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Review ARTICLE

Front. Physiol., 20 June 2012 | https://doi.org/10.3389/fphys.2012.00214

Fibrosis in atrial fibrillation – role of reactive species and MPO

Kai Friedrichs1, Stephan Baldus2 and Anna Klinke2*
  • 1 Department of Electrophysiology, Cardiovascular Research Center, University Heart Center Hamburg, Hamburg, Germany
  • 2 Department of General and Interventional Cardiology, Cardiovascular Research Center, University Heart Center Hamburg, Hamburg, Germany

Atrial fibrosis with enhanced turnover and deposition of matrix proteins leads to inhomogeneous atrial electrical conduction and gives rise to electrical reentry circuits resulting in atrial fibrillation. The multifactorial pathogenesis of atrial fibrosis involves resident cardiac cells as well as infiltrating leukocytes, both generating and sequestering matrix metalloproteinases (MMPs), a key enzyme family involved in fibrosis. A growing body of evidence points toward an important role of reactive oxygen species (ROS) in the release and activation of pro-MMPs and the stimulation of pro-fibrotic cascades. Myeloperoxidase (MPO), a bactericidal enzyme released from activated polymorphonuclear neutrophils (PMN) is not only associated with a variety of cardiovascular diseases, but has also been shown to be mechanistically linked to atrial fibrosis and fibrillation. MPO catalyzes the generation of reactive species like hypochlorous acid, which affect intracellular signaling cascades in various cells and advance activation of pro-MMPs and deposition of atrial collagen resulting in atrial arrhythmias. Thus, inflammatory mechanisms effectively promote atrial structural remodeling and importantly contribute to the initiation and perpetuation of atrial fibrillation.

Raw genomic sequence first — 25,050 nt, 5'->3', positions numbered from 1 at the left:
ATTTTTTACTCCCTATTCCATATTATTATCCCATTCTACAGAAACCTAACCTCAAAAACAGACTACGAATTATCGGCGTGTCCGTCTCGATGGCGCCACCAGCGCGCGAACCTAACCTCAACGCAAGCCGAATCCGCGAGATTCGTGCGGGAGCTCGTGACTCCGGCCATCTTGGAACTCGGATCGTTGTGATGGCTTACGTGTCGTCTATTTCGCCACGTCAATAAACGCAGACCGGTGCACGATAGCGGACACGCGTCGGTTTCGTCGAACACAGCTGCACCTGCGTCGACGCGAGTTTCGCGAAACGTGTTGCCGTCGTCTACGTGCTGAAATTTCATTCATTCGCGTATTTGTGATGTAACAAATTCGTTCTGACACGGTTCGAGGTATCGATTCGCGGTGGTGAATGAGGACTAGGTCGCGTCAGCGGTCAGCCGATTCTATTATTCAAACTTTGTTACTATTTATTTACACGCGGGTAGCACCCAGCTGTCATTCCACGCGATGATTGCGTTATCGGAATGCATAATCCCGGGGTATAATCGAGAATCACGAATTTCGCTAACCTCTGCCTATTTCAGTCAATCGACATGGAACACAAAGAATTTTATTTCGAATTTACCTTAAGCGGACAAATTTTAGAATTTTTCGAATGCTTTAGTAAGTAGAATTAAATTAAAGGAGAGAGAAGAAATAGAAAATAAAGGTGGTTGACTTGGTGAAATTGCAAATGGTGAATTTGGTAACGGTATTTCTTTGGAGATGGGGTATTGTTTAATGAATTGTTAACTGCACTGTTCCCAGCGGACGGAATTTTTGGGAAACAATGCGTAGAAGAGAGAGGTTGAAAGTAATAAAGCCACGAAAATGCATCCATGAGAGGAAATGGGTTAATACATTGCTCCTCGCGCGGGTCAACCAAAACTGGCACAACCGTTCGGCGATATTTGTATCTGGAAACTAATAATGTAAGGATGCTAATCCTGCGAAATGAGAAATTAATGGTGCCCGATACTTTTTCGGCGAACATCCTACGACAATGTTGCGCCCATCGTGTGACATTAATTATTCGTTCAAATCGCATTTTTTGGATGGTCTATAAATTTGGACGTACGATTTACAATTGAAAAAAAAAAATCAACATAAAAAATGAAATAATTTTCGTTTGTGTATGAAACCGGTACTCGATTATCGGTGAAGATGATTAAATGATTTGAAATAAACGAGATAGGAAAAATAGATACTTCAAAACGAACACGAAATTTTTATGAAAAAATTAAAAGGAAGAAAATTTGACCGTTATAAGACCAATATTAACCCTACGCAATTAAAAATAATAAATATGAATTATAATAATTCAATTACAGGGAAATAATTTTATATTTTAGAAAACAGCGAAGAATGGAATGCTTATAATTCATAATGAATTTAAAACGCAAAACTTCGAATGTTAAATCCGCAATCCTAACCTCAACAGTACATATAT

Introduction

Atrial fibrillation (AF) remains the most prevalent rhythm disorder affecting 1–1.5% of the population in western industrialized countries and its prevalence is supposed to double within the next 50 years (Go et al., 2001; Savelieva and Camm, 2008). With thromboembolic events as one of the most hazardous complications of this disease, AF emerges as a substantial contributor to morbidity and mortality (Kannel et al., 1982; Tsang et al., 2003; Wang et al., 2003).